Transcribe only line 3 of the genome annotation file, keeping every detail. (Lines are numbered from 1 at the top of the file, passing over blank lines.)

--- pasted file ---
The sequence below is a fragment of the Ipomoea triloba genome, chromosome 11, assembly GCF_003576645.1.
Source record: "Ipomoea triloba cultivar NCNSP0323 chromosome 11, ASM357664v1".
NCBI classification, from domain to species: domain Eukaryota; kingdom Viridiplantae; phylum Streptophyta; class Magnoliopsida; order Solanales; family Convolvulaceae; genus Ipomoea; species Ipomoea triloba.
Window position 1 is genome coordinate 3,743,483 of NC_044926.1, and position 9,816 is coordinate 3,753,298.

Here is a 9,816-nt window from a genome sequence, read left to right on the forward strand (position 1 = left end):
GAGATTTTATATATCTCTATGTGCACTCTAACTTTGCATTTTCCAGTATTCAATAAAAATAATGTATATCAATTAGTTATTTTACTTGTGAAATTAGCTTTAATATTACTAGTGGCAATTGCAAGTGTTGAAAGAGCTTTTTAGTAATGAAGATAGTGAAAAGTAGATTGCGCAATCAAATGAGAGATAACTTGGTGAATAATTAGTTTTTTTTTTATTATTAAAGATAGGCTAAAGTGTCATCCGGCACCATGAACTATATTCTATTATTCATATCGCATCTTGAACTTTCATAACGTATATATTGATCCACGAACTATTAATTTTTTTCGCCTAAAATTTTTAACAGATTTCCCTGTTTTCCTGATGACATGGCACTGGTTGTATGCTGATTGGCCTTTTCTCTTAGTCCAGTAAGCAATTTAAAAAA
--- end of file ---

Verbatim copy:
NCBI classification, from domain to species: domain Eukaryota; kingdom Viridiplantae; phylum Streptophyta; class Magnoliopsida; order Solanales; family Convolvulaceae; genus Ipomoea; species Ipomoea triloba.